Attorney Tom Reidy and Cliff Laraway appear before ZBA last night, Chair Mark Parent (ctr)
Sometimes the difference between life and death is measured in mere seconds -- especially when dealing with The Beast otherwise known as fire.
A cluttered escape route, narrow stairway, or -- God forbid -- a door locked from the outside that doesn't allow opening from within, could quickly spell death of a most unimaginable kind.
Would you trust your life to this fire escape?
At last night's Special Permit hearing for 382 North Pleasant Street, which most people probably think of as a fraternity (which apparently it still is), Zoning Board of Appeals Chair Mark Parent clearly stated, "My concern is about safety, that's what is driving this. Some kids do crazy stuff and we need to protect them from themselves."
A September 29 Site Visit turned up "living rooms" with doors on them, and at least ten rooms with external locks on them (which as a joke someone could lock the person in), as well as a bevy of extra mattresses in storage.
Mr. Parent told the petitioner and his attorney, "It is very clear to me this site is occupied by at least 10 people consistently. No question it's more than the 8 allowed. We need to come up with conditions that rectify that."
The town of Amherst has a zoning bylaw that restricts occupancy to no more than four unrelated housemates per one family unit.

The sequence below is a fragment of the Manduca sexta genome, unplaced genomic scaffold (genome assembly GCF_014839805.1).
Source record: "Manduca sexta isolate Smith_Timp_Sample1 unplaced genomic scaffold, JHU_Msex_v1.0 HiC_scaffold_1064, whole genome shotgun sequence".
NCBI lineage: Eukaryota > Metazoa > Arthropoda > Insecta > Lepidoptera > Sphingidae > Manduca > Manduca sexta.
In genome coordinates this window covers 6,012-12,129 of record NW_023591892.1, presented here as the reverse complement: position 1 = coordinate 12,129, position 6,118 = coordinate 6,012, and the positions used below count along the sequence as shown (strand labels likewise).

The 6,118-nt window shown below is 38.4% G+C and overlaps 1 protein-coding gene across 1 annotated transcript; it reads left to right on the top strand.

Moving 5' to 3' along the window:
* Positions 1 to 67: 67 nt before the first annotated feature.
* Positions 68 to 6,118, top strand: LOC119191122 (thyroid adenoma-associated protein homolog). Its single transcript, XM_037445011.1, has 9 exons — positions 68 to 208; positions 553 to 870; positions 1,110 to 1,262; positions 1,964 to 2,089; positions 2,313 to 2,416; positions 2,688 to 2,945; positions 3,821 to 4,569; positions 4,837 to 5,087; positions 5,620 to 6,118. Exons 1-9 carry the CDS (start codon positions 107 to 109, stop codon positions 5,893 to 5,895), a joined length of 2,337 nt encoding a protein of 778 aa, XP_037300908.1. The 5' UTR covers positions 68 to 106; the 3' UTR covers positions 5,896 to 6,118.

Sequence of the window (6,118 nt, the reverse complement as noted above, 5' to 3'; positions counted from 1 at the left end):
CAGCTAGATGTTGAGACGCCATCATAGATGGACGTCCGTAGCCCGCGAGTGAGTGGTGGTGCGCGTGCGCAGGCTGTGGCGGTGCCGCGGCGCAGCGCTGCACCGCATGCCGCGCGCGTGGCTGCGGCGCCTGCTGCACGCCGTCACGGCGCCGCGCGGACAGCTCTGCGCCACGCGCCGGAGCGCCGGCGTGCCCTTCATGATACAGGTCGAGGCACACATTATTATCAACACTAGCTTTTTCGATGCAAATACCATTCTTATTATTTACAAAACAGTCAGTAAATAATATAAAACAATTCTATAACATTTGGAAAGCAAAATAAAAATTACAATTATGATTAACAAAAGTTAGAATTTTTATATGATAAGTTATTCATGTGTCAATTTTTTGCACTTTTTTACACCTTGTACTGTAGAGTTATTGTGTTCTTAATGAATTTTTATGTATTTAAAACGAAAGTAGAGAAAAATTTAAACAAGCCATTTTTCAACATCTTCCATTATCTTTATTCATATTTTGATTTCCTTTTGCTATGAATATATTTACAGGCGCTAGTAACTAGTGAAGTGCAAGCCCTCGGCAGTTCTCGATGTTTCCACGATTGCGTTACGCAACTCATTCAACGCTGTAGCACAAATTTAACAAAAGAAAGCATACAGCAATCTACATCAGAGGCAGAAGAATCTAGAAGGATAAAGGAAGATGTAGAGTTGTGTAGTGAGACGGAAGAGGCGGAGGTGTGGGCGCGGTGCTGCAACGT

Owner Cliff Laraway is requesting a Special Permit to allow the structure to be a two family, non owner occupied structure (for up to 8 unrelated tenants). But the layout of the former fraternity, with so many rooms, makes it hard to enforce only eight of them be bedrooms.
Building Commissioner Rob Morra stated, "There have to be significant structural changes, like taking out a wall vs simply removing a door".
The Amherst Fire Department, having done car counts over the month of September, considers it a "rooming house" with 10 or more tenants, thus requiring an expensive ($39,000) sprinkler system.
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The Special Permit hearing was continued to November 5th so the ZBA could request an AFD representative attend.
The petitioner was sternly instructed to come back with floor plans that show eight and only eight bedrooms as well as physical changes in place to keep the other numerous available rooms from conveniently be used as additional bedrooms.
Building Commissioner Rob Morra did not waste any time taking enforcement steps to ensure the current population of the building goes down to only eight: